Yuengling expands distribution to Kansas, Missouri, Oklahoma

Yuengling’s westward march continues.

A year after arriving in Texas, the beer brand said today it will expand into three additional states: Kansas, Missouri and Oklahoma early next year. The expansion is part of a joint-venture between D.G. Yuengling & Son Inc. and Molson Coors Beverage Company designed to expand the 193-year-old Pennsylvania brewery’s distribution to 25 states west of the Mississippi River.

“It was always our plan to go north out of Texas. It was just a matter of where and when,” says Pat Pikunas, general manager of the joint venture, The Yuengling Company. “When we analyzed the states from a national account and distribution footprint perspective, it made sense to enter all three at the same time.”

Under the expansion, the three states will receive all Yuengling beers brewed at Molson Coors’ Fort Worth brewery, including its flagship Traditional Lager, Light Lager 99, Golden Pilsner and FLIGHT.

Until last year, Yuengling was distributed in 22 states, mainly on the Eastern Seaboard, supplied by breweries in Pottsville, Pa., and Tampa. The joint venture brought production of Yuengling beers to Molson Coors’ Fort Worth brewery with the first batches hitting shelves and draft lines in Texas last year.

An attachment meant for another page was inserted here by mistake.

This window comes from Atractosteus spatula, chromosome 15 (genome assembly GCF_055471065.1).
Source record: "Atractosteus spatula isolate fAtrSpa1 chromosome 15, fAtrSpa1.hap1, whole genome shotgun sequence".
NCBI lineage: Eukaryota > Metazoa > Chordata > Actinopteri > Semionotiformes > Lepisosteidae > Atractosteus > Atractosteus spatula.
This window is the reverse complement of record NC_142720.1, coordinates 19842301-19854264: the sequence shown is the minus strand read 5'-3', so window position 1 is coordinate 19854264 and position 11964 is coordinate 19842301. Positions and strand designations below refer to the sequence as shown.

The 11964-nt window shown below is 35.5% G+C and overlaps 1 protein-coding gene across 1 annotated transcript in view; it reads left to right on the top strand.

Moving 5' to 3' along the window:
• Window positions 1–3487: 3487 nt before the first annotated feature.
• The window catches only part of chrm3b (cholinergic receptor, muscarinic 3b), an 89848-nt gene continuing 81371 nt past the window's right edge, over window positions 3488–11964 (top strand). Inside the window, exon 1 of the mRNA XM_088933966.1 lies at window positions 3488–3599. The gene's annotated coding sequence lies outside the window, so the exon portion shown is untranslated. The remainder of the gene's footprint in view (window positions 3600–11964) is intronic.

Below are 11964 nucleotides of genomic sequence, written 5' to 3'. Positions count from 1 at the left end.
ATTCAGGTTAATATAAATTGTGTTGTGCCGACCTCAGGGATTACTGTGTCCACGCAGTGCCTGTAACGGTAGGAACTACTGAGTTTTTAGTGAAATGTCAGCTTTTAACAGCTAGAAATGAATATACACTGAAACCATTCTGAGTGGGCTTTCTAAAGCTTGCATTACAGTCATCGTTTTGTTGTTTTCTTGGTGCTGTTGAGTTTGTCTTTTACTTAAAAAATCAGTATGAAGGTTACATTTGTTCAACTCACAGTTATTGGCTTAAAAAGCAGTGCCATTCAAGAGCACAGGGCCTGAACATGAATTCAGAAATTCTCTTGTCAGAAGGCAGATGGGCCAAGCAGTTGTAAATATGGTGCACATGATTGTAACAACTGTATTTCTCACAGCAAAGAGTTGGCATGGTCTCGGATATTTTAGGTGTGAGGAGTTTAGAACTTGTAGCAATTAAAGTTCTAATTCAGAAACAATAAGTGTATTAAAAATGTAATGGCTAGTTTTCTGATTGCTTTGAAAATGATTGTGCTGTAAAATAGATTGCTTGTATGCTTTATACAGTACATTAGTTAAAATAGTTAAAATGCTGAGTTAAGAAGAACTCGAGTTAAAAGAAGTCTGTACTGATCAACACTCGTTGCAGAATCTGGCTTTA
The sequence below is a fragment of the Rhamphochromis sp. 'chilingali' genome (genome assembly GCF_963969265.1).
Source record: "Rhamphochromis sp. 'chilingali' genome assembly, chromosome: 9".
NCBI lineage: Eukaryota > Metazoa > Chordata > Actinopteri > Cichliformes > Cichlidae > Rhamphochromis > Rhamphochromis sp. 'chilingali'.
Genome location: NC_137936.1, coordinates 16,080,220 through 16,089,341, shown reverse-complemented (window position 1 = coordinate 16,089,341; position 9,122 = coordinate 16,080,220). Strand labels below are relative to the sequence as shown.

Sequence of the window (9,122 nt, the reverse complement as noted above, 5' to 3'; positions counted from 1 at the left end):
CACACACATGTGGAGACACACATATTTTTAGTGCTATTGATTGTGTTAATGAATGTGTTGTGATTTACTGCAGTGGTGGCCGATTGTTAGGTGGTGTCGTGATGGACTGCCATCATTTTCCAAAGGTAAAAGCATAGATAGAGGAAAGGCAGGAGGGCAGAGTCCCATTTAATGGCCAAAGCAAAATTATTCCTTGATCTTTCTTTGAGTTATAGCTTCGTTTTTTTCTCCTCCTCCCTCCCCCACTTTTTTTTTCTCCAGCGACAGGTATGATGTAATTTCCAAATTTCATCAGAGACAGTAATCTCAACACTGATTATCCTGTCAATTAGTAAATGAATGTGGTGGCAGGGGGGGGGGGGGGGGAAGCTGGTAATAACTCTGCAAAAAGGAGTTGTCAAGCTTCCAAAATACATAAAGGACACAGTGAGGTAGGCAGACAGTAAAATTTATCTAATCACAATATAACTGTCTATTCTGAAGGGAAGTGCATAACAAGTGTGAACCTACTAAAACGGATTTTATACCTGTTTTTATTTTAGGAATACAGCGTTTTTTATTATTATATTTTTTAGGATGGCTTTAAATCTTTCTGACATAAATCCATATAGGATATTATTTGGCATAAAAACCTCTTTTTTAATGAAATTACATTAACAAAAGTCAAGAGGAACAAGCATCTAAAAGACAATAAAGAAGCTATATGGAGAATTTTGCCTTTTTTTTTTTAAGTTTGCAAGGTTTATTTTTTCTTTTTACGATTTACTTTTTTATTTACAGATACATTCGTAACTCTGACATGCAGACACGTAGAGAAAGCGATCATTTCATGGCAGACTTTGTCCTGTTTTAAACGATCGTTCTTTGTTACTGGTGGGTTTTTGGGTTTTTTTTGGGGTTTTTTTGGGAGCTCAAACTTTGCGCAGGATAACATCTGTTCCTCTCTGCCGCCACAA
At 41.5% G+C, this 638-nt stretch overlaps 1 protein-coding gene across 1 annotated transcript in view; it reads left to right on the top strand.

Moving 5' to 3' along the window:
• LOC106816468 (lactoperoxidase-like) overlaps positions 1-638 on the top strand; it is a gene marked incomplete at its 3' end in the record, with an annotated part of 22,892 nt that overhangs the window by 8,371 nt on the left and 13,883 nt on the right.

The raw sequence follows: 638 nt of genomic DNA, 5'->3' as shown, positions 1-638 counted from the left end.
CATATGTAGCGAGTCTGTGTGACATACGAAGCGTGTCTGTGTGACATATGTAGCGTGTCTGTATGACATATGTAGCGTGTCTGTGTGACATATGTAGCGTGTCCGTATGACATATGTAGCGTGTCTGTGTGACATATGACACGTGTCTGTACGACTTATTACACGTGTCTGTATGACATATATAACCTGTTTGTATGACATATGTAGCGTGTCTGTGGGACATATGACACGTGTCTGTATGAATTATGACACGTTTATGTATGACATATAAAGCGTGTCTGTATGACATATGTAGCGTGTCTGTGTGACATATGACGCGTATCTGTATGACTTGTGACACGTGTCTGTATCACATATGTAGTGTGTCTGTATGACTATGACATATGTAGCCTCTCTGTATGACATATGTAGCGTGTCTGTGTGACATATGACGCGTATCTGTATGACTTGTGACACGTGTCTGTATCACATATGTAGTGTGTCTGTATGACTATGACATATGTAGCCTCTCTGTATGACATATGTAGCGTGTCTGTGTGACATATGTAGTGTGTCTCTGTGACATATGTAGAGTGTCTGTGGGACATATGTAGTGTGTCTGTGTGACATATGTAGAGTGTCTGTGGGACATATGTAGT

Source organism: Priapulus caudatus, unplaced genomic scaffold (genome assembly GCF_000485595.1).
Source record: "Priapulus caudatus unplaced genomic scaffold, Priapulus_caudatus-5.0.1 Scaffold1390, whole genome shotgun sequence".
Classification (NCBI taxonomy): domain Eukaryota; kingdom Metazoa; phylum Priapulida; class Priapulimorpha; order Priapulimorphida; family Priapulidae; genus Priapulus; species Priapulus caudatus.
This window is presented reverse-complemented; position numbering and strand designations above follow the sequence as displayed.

Yuengling’s expansion was met with built-in demand and great fanfare in Texas, where its launch caused a frenzy on social media and beyond. Fans’ enthusiasm translated into a successful launch.

Yuengling Lager outsold Texas’ most popular beer, Shiner Bock, for final 13 weeks of 2021, according to IRI data. To date, the Yuengling portfolio has outsold Shiner Bock in its home market, IRI data show.

As in Texas, Pikunas expects a heavy dose of built-in demand for Yuengling beers in Kansas, Missouri and Oklahoma – and beyond. Future expansion will continue, Pikunas says, “in a very disciplined way.”

“We know consumers are excited to get their hands on Yuengling, and we’re excited to get to new markets, too,” Pikunas says. “This type of expansion wouldn’t have been possible a few years ago.”